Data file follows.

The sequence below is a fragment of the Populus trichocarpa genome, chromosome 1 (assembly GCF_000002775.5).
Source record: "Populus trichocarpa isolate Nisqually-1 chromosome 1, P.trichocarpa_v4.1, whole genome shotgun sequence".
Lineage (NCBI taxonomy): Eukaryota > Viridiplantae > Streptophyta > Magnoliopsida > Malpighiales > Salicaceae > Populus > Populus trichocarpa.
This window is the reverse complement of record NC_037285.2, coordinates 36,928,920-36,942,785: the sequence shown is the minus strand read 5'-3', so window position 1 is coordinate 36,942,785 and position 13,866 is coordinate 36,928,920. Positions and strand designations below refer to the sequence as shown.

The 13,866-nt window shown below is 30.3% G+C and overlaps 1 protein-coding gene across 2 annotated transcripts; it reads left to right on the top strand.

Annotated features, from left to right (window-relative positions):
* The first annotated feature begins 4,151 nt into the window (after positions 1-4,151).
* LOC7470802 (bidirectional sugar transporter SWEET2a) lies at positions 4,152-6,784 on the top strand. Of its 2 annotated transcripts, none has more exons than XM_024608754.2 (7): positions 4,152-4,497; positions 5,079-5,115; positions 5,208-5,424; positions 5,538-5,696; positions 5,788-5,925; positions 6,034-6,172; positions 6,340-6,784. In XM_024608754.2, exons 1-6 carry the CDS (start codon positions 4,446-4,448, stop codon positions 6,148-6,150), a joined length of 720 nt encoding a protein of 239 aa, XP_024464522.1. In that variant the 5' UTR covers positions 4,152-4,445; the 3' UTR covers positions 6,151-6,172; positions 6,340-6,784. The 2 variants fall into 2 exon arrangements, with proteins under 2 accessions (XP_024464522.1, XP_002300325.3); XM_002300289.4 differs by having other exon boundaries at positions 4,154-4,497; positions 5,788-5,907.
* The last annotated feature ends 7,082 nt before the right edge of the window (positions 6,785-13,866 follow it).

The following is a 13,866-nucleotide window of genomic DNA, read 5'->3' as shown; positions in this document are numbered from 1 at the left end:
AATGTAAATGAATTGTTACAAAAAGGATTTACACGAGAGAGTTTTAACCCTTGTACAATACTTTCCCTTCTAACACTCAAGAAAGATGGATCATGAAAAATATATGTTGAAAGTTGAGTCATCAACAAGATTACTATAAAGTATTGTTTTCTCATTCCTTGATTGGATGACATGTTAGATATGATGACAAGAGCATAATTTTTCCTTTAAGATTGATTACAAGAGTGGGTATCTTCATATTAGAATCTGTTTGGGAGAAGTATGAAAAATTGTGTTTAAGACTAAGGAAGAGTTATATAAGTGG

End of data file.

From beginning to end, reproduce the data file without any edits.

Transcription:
The sequence below is a fragment of the Populus trichocarpa genome, chromosome 1 (assembly GCF_000002775.5).
Source record: "Populus trichocarpa isolate Nisqually-1 chromosome 1, P.trichocarpa_v4.1, whole genome shotgun sequence".
Lineage (NCBI taxonomy): Eukaryota > Viridiplantae > Streptophyta > Magnoliopsida > Malpighiales > Salicaceae > Populus > Populus trichocarpa.
This window is the reverse complement of record NC_037285.2, coordinates 36,928,920-36,942,785: the sequence shown is the minus strand read 5'-3', so window position 1 is coordinate 36,942,785 and position 13,866 is coordinate 36,928,920. Positions and strand designations below refer to the sequence as shown.

The 13,866-nt window shown below is 30.3% G+C and overlaps 1 protein-coding gene across 2 annotated transcripts; it reads left to right on the top strand.

Annotated features, from left to right (window-relative positions):
* The first annotated feature begins 4,151 nt into the window (after positions 1-4,151).
* LOC7470802 (bidirectional sugar transporter SWEET2a) lies at positions 4,152-6,784 on the top strand. Of its 2 annotated transcripts, none has more exons than XM_024608754.2 (7): positions 4,152-4,497; positions 5,079-5,115; positions 5,208-5,424; positions 5,538-5,696; positions 5,788-5,925; positions 6,034-6,172; positions 6,340-6,784. In XM_024608754.2, exons 1-6 carry the CDS (start codon positions 4,446-4,448, stop codon positions 6,148-6,150), a joined length of 720 nt encoding a protein of 239 aa, XP_024464522.1. In that variant the 5' UTR covers positions 4,152-4,445; the 3' UTR covers positions 6,151-6,172; positions 6,340-6,784. The 2 variants fall into 2 exon arrangements, with proteins under 2 accessions (XP_024464522.1, XP_002300325.3); XM_002300289.4 differs by having other exon boundaries at positions 4,154-4,497; positions 5,788-5,907.
* The last annotated feature ends 7,082 nt before the right edge of the window (positions 6,785-13,866 follow it).

The following is a 13,866-nucleotide window of genomic DNA, read 5'->3' as shown; positions in this document are numbered from 1 at the left end:
AATGTAAATGAATTGTTACAAAAAGGATTTACACGAGAGAGTTTTAACCCTTGTACAATACTTTCCCTTCTAACACTCAAGAAAGATGGATCATGAAAAATATATGTTGAAAGTTGAGTCATCAACAAGATTACTATAAAGTATTGTTTTCTCATTCCTTGATTGGATGACATGTTAGATATGATGACAAGAGCATAATTTTTCCTTTAAGATTGATTACAAGAGTGGGTATCTTCATATTAGAATCTGTTTGGGAGAAGTATGAAAAATTGTGTTTAAGACTAAGGAAGAGTTATATAAGTGG